The Science Advisory Panel in Hong Kong, China and other Asia Pacific regions includes:

Hong Kong – Prof. Kin-chung HO, The Open University of Hong Kong

Shanghai – Prof. Yuchao ZHANG, Nanjing Institute of Geography and Limnology, Chinese Academy of Sciences

Guangzhou – Prof. Huashou LI, South China Agricultural University

Malaysia – Dr. Kailasam KALITHASAN, Global Environment Centre

Singapore – Dr. Mynampati Kalyan CHAKRAVARTHY, Hydroinformatics Institute

Indonesia  – Ir. Hendri SOSIAWAN, Indonesian Agroclimatology and Hydrology Research Institute

Not only is Freshwater important for scientists and decision makers but it also encourages people to interact with nature on their doorsteps and get involved with local issues.


The Research

Research Questions: What are the causes of the loss of freshwater quality and why are freshwater ecosystems degrading?

Research Purpose: To better manage and protect the world’s fresh water.

The development and delivery of the Citizen Science Leader programme relies upon strategic partnerships with locally based organisations. Each of these organisations has local research questions, which are dependent upon the local water challenges. Globally we are using consistent methodology, strategy and objectives to create a single, global database.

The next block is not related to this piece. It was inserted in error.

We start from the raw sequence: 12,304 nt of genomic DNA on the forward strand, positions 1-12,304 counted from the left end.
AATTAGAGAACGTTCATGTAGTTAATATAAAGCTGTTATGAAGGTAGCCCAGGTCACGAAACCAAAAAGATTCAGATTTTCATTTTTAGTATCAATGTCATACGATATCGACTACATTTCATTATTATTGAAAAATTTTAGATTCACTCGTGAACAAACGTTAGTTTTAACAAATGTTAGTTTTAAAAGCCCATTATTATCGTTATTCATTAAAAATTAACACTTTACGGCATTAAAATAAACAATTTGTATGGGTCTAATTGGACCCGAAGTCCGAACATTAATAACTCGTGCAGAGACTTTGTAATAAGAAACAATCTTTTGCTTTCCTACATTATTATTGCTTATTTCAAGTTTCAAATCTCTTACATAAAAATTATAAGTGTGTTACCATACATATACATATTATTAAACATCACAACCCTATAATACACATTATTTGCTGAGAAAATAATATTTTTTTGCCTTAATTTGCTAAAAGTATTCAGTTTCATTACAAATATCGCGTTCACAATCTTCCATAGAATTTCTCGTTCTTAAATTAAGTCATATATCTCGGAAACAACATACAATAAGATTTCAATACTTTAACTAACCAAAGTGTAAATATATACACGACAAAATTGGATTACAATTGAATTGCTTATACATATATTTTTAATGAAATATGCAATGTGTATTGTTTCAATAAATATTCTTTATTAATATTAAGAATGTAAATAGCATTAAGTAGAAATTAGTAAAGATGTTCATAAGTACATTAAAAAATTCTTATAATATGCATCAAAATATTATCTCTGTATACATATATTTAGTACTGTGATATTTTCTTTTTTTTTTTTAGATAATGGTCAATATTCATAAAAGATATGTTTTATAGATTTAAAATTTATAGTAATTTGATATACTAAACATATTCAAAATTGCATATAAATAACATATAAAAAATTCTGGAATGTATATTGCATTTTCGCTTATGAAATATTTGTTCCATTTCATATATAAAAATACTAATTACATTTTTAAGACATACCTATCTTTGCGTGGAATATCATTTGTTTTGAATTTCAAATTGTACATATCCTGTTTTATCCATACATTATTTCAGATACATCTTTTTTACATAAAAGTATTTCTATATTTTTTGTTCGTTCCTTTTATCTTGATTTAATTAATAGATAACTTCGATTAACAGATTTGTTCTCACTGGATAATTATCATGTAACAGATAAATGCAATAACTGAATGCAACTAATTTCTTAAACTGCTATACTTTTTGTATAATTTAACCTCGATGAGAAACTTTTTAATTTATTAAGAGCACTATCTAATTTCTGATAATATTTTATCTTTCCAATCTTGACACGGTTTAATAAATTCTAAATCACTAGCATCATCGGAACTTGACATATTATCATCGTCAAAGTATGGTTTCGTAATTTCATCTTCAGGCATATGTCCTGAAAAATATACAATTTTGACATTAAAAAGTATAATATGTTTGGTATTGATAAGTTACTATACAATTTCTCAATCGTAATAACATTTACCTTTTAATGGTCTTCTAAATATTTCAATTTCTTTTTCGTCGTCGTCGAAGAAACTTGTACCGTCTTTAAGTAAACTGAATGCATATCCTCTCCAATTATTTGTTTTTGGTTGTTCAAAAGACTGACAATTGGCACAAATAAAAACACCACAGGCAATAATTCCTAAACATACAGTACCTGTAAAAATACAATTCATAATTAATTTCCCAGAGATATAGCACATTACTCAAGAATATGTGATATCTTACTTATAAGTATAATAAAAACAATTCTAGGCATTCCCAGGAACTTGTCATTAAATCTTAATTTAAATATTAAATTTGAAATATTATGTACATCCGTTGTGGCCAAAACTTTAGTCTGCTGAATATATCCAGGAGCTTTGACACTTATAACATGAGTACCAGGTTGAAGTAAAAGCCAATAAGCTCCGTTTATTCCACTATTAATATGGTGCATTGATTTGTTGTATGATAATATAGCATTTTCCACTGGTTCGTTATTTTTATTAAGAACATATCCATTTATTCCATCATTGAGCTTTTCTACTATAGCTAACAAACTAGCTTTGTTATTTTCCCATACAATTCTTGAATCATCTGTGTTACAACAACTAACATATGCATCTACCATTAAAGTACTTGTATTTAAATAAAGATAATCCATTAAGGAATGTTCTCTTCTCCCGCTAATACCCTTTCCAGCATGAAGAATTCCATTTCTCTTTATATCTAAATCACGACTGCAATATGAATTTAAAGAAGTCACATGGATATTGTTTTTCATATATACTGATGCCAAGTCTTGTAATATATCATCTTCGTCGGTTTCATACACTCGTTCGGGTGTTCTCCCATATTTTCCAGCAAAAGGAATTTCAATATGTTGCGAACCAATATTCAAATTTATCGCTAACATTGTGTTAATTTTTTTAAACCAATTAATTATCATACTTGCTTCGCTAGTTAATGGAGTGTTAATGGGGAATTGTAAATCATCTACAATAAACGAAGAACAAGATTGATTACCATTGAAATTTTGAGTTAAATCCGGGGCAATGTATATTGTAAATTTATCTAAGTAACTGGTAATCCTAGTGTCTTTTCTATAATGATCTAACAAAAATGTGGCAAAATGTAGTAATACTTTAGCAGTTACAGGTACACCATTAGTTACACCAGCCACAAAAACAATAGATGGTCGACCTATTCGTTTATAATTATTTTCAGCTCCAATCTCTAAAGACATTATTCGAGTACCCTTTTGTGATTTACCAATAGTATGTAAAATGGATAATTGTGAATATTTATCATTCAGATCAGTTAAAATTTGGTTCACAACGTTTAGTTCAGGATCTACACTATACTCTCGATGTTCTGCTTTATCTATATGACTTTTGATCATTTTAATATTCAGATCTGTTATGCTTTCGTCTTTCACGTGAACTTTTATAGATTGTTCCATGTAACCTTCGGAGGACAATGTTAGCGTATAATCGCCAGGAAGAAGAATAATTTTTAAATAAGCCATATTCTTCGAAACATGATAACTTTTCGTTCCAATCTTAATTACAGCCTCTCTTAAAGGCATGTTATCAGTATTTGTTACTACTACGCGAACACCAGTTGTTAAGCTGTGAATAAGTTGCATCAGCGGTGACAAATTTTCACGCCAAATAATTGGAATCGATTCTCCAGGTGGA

It is projected that there will be data collected from more than 3,000 locations around the world, most of which have never previously been studied. Scientists anticipate that data will be published in more than 30 scientific publications and make a huge contribution to the protection of water quality and supply.

That is why we will share the findings with policymakers, NGOs and businesses worldwide, so we can play our part in tackling one of the greatest challenges of our time.

How the research can be used

Many geographical databases already exist and the quality and quantity of FreshWater Watch will, in many ways, be the missing piece.

Our data will be set into a wider geographical context with climate, land use, population, hydrological, socio-economic, water management and governance data.

Analysis of the different datasets will be carried out to identify what factors influence water quality the most e.g. is water quality in densely populated urban areas always worse than that in more sparsely populated areas? Is water quality always poorer in places with a particular climate?